The radial nerve runs from your upper arm all the way down to the very tips of your fingers. It’s largely responsible for the movement of your arms and hands, especially deliberate ones. Without it, you can’t form a fist, give someone a high five, or snap your fingers. The radial nerve is impressive in how much it controls.
The Simple Definition
So, we’ve talked about your radial nerve and where it’s located. Technically speaking, radial nerve palsy can attack the radial nerve at any point between your upper arm and fingers. However, palsy most often affects the wrists, hands, and fingers, rather than any part of the upper arm or forearm.
The palsy can present in several ways. For example, you might feel pain in or around your wrist or hand. Rather than pain — or in addition to it — you may also experience weakness. Loss of function is another sign that your radial nerve has suffered some kind of damage.
What Causes Radial Nerve Palsy?
There are a number of known causes that lead to radial nerve palsy. The most frequent culprit is a break or a fracture of the humerus, which is, in your arm. However, an intense or persistent pressure against your arm or wrist can do some damage, too. Let’s say you broke your leg, and you’re walking around on crutches. If the tops of the crutches cut into your armpit in just the right — or wrong — way, then it could lead to symptoms in your hand or fingers. A watch can put too much pressure on the radial nerve on your wrist.
Sleeping awkwardly, such as with your hand thrown over the back of the couch or trapped beneath your body, can lead to problems. If you’re hit hard enough to get a particularly bad bruise anywhere along your radial nerve, it can cause issues, as well. Tumors, bumps, or cysts inside your wrist can do the same.
Cuts or slashes on your arm may result in radial nerve damage. It often happens to people who cut their wrists. Individuals who participate in self-mutilation run the risk of harming not just their skin and sinew, but their radial nerve.
It’s worth mentioning that radial nerve palsy goes by several different names. For example, it’s known as “wrist drop” because of the way it often presents. That is, a person with palsy discovers that their hand is limp at the wrist with the fingers pointing down, and it’s impossible to turn them upward. Since it can be caused by falling asleep with your arm extended and raised in an uncomfortable position, it’s also called “Saturday night syndrome.” Radial nerve palsy is nothing to joke about.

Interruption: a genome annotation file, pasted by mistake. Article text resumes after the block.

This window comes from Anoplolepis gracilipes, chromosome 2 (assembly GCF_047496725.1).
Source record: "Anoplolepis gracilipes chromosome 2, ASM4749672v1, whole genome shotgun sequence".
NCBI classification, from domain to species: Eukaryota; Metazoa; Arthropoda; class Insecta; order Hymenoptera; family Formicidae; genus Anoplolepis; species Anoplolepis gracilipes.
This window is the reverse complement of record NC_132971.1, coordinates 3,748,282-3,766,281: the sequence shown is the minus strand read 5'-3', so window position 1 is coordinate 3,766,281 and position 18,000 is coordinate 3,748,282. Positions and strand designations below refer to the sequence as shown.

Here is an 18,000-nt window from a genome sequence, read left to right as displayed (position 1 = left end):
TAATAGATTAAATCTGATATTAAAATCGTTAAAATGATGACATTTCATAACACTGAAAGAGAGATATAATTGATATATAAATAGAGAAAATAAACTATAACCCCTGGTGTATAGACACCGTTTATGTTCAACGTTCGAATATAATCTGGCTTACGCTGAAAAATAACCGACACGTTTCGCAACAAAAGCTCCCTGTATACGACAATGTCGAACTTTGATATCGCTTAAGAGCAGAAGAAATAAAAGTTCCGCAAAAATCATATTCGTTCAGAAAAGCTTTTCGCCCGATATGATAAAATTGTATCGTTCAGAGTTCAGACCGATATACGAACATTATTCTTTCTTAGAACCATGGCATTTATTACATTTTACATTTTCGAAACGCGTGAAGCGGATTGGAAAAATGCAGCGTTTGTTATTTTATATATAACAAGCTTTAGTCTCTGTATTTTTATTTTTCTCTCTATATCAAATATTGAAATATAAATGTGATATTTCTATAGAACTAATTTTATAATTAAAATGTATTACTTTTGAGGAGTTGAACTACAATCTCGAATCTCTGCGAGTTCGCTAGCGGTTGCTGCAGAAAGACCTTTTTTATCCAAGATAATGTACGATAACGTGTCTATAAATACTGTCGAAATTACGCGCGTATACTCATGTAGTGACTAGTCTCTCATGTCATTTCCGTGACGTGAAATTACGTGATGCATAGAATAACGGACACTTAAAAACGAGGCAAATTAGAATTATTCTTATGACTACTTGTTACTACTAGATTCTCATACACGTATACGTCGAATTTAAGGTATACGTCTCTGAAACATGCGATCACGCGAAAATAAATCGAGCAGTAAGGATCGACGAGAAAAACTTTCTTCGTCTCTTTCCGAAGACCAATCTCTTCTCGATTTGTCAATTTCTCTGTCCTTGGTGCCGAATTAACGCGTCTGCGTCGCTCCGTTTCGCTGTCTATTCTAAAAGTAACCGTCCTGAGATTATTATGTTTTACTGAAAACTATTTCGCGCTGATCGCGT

Be Aware of the Symptoms
It’s hard to mistake the symptoms of radial nerve palsy for anything else, although you might at first think that your hand or arm is just asleep. Your arm might feel numb or weak, beginning at your triceps and moving on down to your hands and fingers. When this happens, it’s impossible to curl your fingers into a fist. It’s hard to extend your elbow or fingers, as well. If the condition continues unchecked, then you’ll start to lose the muscle tone in your lower and upper arms.
Plainly speaking, you’re likely to lose every ounce of strength in your hand.
There are several treatment options for this condition. In many cases, it disappears on its own, so you won’t need to worry about extreme methods, such as radial nerve palsy tendon transplant. Your doctor might subscribe pain medication or if the palsy is presenting because of a break or fracture, then a cast or a splint should suffice. Physical therapy is helpful, too. You might need nothing more than a few stretches and exercises to help you retain your full range of motion.
Nerve stimulation (transcutaneous electrical nerve stimulation) is another treatment method. It involves the application of a gentle current of electricity that targets your muscles. It’s another option for pain management.
The most extreme treatment option is surgery. It’s delicate and intensive, as it involves repairing the damage done to the nerve.
Have you ever done anything that caused your arm to feel numb or your wrist to go limp? Do you think you had radial nerve palsy?